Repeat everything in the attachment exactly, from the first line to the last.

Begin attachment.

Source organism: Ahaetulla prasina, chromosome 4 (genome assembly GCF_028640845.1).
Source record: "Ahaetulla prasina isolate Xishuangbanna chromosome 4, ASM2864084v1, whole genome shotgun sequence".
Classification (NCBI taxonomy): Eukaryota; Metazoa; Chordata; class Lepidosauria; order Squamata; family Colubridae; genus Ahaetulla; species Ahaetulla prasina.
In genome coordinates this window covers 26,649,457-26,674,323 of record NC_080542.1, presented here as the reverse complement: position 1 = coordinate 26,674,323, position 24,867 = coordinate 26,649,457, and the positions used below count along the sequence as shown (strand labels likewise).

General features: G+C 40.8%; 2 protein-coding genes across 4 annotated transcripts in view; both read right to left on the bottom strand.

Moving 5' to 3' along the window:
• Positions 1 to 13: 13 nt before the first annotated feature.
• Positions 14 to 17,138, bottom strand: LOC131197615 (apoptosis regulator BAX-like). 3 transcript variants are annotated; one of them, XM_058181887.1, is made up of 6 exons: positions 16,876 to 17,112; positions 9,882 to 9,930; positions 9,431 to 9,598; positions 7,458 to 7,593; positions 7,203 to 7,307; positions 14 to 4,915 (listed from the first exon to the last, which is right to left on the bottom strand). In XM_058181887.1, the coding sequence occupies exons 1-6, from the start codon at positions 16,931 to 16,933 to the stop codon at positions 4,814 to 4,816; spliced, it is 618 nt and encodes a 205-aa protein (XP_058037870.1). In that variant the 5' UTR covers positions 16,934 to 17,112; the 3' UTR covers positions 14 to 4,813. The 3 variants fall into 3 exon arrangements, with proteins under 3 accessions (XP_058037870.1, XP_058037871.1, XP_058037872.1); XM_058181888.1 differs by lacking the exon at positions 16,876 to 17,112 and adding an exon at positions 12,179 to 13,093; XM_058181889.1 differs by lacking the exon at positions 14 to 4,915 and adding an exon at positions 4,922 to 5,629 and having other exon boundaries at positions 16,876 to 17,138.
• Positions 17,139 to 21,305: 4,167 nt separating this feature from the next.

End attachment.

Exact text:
Source organism: Ahaetulla prasina, chromosome 4 (genome assembly GCF_028640845.1).
Source record: "Ahaetulla prasina isolate Xishuangbanna chromosome 4, ASM2864084v1, whole genome shotgun sequence".
Classification (NCBI taxonomy): Eukaryota; Metazoa; Chordata; class Lepidosauria; order Squamata; family Colubridae; genus Ahaetulla; species Ahaetulla prasina.
In genome coordinates this window covers 26,649,457-26,674,323 of record NC_080542.1, presented here as the reverse complement: position 1 = coordinate 26,674,323, position 24,867 = coordinate 26,649,457, and the positions used below count along the sequence as shown (strand labels likewise).

General features: G+C 40.8%; 2 protein-coding genes across 4 annotated transcripts in view; both read right to left on the bottom strand.

Moving 5' to 3' along the window:
• Positions 1 to 13: 13 nt before the first annotated feature.
• Positions 14 to 17,138, bottom strand: LOC131197615 (apoptosis regulator BAX-like). 3 transcript variants are annotated; one of them, XM_058181887.1, is made up of 6 exons: positions 16,876 to 17,112; positions 9,882 to 9,930; positions 9,431 to 9,598; positions 7,458 to 7,593; positions 7,203 to 7,307; positions 14 to 4,915 (listed from the first exon to the last, which is right to left on the bottom strand). In XM_058181887.1, the coding sequence occupies exons 1-6, from the start codon at positions 16,931 to 16,933 to the stop codon at positions 4,814 to 4,816; spliced, it is 618 nt and encodes a 205-aa protein (XP_058037870.1). In that variant the 5' UTR covers positions 16,934 to 17,112; the 3' UTR covers positions 14 to 4,813. The 3 variants fall into 3 exon arrangements, with proteins under 3 accessions (XP_058037870.1, XP_058037871.1, XP_058037872.1); XM_058181888.1 differs by lacking the exon at positions 16,876 to 17,112 and adding an exon at positions 12,179 to 13,093; XM_058181889.1 differs by lacking the exon at positions 14 to 4,915 and adding an exon at positions 4,922 to 5,629 and having other exon boundaries at positions 16,876 to 17,138.
• Positions 17,139 to 21,305: 4,167 nt separating this feature from the next.